Materials and Methods
Reagents and Plasmids.
All reagents and plasmids used in this study are listed in Supplemental Tables 1–3. All primers were obtained from Sigma-Aldrich (St. Louis, MO). All polymerase chain reaction products were completely sequenced.
Cell Culture and Transfections.
HeLa, 3Y1, COS7, HepG2, and H1299 cells were cultured in Dulbecco’s modified Eagle’s medium supplemented with 10% fetal bovine serum, 100 U/ml penicillin, and 100 µg/ml streptomycin at 37°C, 5% CO2. Primary human nasal epithelial cells were prepared as previously described (Someya et al., 2013). Lipofectamine plus reagent (Invitrogen, Carlsbad, CA) and RNAiMAX reagent (Invitrogen) were used for plasmid and small interfering RNA transfection, respectively, according to the manufacturer’s instructions. For RNA interference experiments, HeLa cells were plated at 1 × 105 cells per well of a 24-well plate. The cells were used 48–72 hours after siRNA transfection. For STS treatment, cells grown on a glass bottom dish (Iwaki, Tokyo, Japan) or a glass cover slip (Matsunami, Osaka, Japan) were gently washed once with a glucose-free Krebs’ solution (KH buffer; 120 mM NaCl, 5 mM KCl, 0.62 mM MgSO4, 1.8 mM CaCl2, 10 mM HEPES, pH 7.2) at room temperature, and then treated with the indicated concentrations of STS in the absence or presence of the indicated compounds at room temperature for the indicated times. The cells were then used for the experiments as described below.
Live-Cell Imaging and Immunofluorescence Microscopy.
For live-cell imaging, the cells that were prepared as described above were placed under atmospheric conditions at room temperature on the microscope stage. Images were acquired with the LSM-510 META microscope system (Carl Zeiss, Thornwood, NJ), employing the channel or lambda mode using a Plan-Apochromat 63×/1.40 Oil DIC M27 oil immersion objective, and ZEN software (Carl Zeiss). For fixed-cell imaging, the cells that were prepared as described above were fixed in an equal volume of 10% trichloroacetic acid (Sigma-Aldrich) for 20 minutes at room temperature, and then washed four times with phosphate-buffered saline (PBS), followed by permeabilization for 2 minutes in PBS containing 0.5% saponin (ICN, Costa Mesa, CA) and 1% fatty acid–free bovine serum albumin (Sigma-Aldrich). Primary and secondary antibodies were diluted in a Can Get Signal solution (Toyobo, Osaka, Japan). The cell staining was performed at room temperature in the dark for 60 minutes. H33342 [2′-(4-ethoxyphenyl)-5-(4-methylpiperazin-1-yl)-1H,1′H-2,5′-bibenzo[d]imidazole] was added to the secondary antibody staining solution. The coverslips were mounted in Mowiol 4-88 (Calbiochem, San Diego, CA) with 1,4-diazabicyclo[2.2.2]octane (Sigma-Aldrich). Fixed samples were imaged as described above. Live-cell images, fixed-cell images, and time-lapse movies were processed using the ImageJ program (http://imagej.nih.gov/ij/) with self-written macros. Figures were generated with Adobe Photoshop CS6 and Illustrator CS6 (San Jose, CA). The length and number of cell protrusions were measured using ImageJ and represented as a dot-plot (modified scatter plot) in Microsoft Excel (Seattle, WA) using self-written macros. The Student’s t test was done based on 30 randomly chosen data sets from all raw data using Stat Plus software (AnalystSoft; http://www.analystsoft.com/en/) with self-written macros.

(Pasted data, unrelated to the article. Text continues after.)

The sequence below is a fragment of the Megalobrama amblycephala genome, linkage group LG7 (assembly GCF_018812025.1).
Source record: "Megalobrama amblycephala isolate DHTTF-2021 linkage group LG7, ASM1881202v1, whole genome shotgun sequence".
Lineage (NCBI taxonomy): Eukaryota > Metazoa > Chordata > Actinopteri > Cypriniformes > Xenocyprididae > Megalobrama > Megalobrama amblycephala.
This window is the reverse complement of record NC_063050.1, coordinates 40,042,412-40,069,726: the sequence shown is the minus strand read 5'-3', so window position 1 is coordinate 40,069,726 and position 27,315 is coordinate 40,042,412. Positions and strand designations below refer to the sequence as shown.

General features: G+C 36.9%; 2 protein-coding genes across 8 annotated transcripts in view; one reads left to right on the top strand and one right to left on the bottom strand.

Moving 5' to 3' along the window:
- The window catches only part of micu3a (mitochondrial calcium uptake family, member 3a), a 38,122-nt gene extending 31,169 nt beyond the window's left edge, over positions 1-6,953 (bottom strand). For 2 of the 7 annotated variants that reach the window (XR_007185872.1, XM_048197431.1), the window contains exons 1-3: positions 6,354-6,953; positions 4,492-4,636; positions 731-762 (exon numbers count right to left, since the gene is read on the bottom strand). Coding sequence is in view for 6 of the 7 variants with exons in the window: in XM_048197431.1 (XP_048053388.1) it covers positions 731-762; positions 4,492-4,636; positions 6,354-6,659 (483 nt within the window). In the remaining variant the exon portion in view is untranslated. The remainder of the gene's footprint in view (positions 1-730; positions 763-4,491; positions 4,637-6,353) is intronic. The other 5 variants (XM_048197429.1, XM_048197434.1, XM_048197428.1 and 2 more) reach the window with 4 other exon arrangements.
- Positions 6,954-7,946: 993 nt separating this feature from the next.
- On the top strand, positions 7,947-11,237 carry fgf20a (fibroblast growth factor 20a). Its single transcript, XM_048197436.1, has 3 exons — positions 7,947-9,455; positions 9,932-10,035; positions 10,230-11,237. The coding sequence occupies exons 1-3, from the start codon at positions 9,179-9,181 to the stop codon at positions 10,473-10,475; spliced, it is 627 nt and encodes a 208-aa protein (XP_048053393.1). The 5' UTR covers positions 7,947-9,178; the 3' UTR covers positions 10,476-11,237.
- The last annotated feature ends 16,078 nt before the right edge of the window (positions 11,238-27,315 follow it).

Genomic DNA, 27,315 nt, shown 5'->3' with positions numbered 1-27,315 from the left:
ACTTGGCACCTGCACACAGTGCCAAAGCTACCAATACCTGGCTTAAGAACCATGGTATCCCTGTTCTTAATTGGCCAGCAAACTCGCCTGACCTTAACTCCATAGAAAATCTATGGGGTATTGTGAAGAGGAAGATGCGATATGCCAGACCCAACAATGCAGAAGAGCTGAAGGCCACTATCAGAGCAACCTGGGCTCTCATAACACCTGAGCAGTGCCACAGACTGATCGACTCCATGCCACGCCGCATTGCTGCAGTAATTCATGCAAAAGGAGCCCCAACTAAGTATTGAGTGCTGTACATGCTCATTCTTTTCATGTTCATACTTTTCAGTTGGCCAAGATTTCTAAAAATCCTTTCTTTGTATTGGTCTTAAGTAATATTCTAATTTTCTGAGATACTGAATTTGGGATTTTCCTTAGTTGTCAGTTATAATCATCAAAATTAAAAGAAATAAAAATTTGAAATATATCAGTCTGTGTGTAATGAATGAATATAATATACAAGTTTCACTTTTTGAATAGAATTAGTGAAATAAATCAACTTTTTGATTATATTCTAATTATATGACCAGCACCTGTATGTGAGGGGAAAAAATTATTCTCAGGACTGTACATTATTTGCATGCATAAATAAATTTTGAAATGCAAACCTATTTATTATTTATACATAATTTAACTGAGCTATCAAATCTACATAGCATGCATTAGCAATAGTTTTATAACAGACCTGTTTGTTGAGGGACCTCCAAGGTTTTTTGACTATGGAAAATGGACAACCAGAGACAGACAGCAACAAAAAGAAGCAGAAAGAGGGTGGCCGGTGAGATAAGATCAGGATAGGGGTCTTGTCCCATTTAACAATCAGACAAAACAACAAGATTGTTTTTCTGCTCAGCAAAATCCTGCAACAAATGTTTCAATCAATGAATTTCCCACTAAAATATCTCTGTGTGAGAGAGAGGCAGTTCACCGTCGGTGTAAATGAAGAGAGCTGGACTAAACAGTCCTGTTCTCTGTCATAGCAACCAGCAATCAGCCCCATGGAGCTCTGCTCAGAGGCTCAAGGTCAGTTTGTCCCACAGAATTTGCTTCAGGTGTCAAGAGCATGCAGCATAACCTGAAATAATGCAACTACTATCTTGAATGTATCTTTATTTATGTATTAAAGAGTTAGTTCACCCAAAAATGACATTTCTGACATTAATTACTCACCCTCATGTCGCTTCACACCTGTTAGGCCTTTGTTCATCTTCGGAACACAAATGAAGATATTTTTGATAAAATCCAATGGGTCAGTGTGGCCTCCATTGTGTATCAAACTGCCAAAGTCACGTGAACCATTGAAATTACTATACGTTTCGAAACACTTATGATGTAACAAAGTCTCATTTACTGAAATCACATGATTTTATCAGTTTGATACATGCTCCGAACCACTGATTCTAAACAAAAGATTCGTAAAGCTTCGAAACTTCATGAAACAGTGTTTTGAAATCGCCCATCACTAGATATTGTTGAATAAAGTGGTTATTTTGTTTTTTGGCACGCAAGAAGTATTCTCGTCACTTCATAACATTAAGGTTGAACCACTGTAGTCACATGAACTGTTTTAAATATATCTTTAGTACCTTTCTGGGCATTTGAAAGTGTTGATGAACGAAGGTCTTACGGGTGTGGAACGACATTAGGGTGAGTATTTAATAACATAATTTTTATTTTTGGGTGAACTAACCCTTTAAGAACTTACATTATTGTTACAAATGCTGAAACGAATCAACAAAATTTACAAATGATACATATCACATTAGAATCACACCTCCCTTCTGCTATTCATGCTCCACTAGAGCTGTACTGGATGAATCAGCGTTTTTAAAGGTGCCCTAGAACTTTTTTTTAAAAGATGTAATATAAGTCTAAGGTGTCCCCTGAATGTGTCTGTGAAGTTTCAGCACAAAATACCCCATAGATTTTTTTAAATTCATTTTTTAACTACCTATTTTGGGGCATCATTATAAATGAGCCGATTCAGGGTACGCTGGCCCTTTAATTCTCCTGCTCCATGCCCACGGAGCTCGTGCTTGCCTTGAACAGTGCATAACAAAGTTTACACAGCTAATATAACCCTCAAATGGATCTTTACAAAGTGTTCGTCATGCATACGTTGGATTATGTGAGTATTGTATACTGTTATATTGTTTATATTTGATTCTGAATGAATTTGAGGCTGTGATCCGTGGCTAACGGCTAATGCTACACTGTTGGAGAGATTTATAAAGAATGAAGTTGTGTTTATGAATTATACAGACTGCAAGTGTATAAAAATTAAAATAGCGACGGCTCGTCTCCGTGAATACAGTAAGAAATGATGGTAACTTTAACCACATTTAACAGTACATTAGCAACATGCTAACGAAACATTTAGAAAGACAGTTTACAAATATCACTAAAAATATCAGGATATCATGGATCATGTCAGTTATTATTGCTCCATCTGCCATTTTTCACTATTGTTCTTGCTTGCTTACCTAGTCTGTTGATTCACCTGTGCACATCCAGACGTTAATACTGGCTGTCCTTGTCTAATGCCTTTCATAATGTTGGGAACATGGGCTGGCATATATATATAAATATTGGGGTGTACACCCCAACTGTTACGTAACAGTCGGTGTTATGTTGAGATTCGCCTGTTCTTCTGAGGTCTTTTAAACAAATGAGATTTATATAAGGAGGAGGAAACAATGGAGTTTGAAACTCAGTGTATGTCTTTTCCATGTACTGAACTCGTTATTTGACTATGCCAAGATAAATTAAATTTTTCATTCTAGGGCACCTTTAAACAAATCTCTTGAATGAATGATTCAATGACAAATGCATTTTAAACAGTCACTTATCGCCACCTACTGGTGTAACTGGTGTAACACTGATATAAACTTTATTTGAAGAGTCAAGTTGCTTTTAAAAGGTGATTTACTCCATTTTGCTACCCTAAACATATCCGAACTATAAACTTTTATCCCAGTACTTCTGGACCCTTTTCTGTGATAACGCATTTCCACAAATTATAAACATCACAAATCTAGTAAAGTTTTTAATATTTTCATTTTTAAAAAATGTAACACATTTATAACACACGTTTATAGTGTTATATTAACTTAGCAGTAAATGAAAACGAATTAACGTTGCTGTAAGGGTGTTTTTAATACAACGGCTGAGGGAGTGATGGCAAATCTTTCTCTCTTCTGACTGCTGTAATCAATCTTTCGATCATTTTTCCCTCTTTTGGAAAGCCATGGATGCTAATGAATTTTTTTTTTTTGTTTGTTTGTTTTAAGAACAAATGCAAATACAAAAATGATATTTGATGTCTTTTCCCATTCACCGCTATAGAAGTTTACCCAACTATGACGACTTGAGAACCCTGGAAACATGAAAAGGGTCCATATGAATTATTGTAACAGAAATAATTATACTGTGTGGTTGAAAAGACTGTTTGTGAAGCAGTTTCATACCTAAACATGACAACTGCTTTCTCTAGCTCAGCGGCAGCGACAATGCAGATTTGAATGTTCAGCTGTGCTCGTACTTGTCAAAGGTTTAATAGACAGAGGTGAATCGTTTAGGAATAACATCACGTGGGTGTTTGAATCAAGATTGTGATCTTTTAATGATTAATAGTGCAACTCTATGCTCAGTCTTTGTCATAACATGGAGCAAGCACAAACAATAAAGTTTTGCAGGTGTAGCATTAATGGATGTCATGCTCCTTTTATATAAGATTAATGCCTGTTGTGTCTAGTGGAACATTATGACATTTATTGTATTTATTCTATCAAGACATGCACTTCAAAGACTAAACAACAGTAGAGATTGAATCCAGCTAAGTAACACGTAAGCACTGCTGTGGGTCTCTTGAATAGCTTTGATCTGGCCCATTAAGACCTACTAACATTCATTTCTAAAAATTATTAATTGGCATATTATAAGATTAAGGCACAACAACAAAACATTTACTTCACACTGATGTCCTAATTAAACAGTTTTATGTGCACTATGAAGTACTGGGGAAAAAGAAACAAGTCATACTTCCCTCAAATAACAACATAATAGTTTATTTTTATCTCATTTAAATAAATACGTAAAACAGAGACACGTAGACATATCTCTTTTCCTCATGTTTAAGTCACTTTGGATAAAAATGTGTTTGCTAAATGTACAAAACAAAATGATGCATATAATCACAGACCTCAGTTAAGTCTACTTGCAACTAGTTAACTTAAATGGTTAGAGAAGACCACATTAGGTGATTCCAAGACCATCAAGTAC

Transmission Electron Microscopy.
Transmission electron microscopy (TEM) samples were prepared as described previously (Someya et al., 2013). In brief, cells grown on eight-well chamber slides were treated with STS and then fixed in an equal volume of 5% glutaraldehyde/0.1 M PBS (pH 7.3) overnight at 4°C, postfixed in 2% osmium tetroxide in the same buffer, dehydrated in a graded ethanol series, and embedded in Epon 812. Ultrathin sections were then cut on a Sorvall Ultramicrotome MT-5000 (Dupont-Sorvall, Newtown, CT). The sections were stained with uranyl acetate followed by lead citrate and examined at 80 kV with a transmission electron microscope (H7500; Hitachi, Tokyo, Japan).
Cells were washed twice with cold PBS and lysed in an extraction buffer [50 mM Tric-HCl, pH 7.5, 150 mM NaCl, 2 mM vanadate, 1 mM EDTA, complete protease inhibitor cocktail (Roche, Basel, Switzerland), 0.1% NP40], followed by centrifugation at 20,000g for 15 minutes at 4°C. The resulting supernatant was analyzed by SDS-PAGE, transferred to a polyvinylidene fluoride membrane, and then washed in 10 mM Tris-HCl, pH 7.5, 100 mM NaCl, and 0.1% Tween20 and blocked with 1% nonfat milk in 10 mM Tris-HCl, pH 7.5, 100 mM NaCl, and 0.1% Tween20 for 5 minutes at 65°C. The blotted membrane was incubated with a primary antibody for 1 hour at room temperature or overnight at 4°C, followed by incubation with a peroxidase-conjugated secondary antibody for 1 hour at room temperature. Signals were detected with an enhanced chemiluminescence–plus reagent (GE Healthcare, Piscataway, NJ) in LAS1000 (Fujifilm, Tokyo, Japan).
STS Induces Elongation of Many Long Cell Protrusions.